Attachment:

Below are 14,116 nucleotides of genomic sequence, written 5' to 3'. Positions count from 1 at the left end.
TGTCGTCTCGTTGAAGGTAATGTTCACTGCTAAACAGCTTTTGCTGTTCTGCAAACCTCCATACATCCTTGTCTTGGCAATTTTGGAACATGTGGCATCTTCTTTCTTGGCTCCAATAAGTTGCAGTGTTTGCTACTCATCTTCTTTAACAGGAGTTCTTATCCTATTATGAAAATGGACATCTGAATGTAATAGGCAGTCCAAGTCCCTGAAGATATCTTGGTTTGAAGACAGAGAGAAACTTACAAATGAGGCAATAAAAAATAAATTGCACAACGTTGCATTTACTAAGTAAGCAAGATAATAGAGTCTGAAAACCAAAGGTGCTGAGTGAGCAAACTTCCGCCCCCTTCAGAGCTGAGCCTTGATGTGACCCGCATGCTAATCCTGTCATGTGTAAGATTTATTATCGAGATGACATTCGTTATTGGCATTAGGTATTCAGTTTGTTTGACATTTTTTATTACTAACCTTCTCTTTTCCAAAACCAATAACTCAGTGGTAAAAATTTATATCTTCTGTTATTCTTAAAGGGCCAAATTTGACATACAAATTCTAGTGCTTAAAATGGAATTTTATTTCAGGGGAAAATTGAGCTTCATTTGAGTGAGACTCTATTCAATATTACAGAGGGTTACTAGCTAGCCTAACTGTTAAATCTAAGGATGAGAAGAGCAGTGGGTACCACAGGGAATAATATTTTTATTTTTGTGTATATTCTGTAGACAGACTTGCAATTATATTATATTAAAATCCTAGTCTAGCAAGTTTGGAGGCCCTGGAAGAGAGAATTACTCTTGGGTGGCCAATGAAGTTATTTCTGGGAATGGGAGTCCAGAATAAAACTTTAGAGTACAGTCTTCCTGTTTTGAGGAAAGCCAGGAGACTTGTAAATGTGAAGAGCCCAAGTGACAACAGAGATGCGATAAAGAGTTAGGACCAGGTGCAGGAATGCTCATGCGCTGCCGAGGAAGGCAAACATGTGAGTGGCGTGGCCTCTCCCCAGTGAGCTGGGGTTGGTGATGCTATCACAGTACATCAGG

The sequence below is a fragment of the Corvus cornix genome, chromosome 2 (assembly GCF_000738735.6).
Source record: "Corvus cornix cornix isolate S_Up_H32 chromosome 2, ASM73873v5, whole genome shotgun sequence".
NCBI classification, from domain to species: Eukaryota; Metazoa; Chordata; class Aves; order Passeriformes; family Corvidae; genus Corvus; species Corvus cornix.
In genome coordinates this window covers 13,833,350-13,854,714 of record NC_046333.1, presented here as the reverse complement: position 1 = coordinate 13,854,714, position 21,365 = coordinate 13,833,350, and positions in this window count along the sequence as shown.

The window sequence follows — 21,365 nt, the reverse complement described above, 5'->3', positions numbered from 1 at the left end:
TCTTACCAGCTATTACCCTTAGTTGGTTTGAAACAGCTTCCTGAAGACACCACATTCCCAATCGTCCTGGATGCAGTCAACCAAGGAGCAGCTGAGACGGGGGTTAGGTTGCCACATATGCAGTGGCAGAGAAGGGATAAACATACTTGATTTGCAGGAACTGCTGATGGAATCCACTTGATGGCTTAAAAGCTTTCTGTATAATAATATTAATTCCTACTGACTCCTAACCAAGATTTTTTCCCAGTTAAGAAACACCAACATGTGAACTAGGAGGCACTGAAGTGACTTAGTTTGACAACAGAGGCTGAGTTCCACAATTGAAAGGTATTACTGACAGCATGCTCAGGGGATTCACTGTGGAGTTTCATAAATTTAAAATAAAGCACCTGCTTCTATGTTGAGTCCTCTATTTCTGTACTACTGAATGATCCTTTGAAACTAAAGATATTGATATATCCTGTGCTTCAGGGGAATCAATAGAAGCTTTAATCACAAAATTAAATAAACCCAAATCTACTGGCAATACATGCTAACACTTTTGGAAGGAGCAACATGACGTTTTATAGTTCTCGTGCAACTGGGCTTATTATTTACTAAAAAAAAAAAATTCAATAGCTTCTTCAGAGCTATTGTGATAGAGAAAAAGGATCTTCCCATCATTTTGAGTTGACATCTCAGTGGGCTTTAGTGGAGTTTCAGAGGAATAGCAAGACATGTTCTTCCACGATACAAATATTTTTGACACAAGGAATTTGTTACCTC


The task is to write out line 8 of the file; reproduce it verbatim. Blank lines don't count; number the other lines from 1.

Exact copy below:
TCTTACCAGCTATTACCCTTAGTTGGTTTGAAACAGCTTCCTGAAGACACCACATTCCCAATCGTCCTGGATGCAGTCAACCAAGGAGCAGCTGAGACGGGGGTTAGGTTGCCACATATGCAGTGGCAGAGAAGGGATAAACATACTTGATTTGCAGGAACTGCTGATGGAATCCACTTGATGGCTTAAAAGCTTTCTGTATAATAATATTAATTCCTACTGACTCCTAACCAAGATTTTTTCCCAGTTAAGAAACACCAACATGTGAACTAGGAGGCACTGAAGTGACTTAGTTTGACAACAGAGGCTGAGTTCCACAATTGAAAGGTATTACTGACAGCATGCTCAGGGGATTCACTGTGGAGTTTCATAAATTTAAAATAAAGCACCTGCTTCTATGTTGAGTCCTCTATTTCTGTACTACTGAATGATCCTTTGAAACTAAAGATATTGATATATCCTGTGCTTCAGGGGAATCAATAGAAGCTTTAATCACAAAATTAAATAAACCCAAATCTACTGGCAATACATGCTAACACTTTTGGAAGGAGCAACATGACGTTTTATAGTTCTCGTGCAACTGGGCTTATTATTTACTAAAAAAAAAAAATTCAATAGCTTCTTCAGAGCTATTGTGATAGAGAAAAAGGATCTTCCCATCATTTTGAGTTGACATCTCAGTGGGCTTTAGTGGAGTTTCAGAGGAATAGCAAGACATGTTCTTCCACGATACAAATATTTTTGACACAAGGAATTTGTTACCTC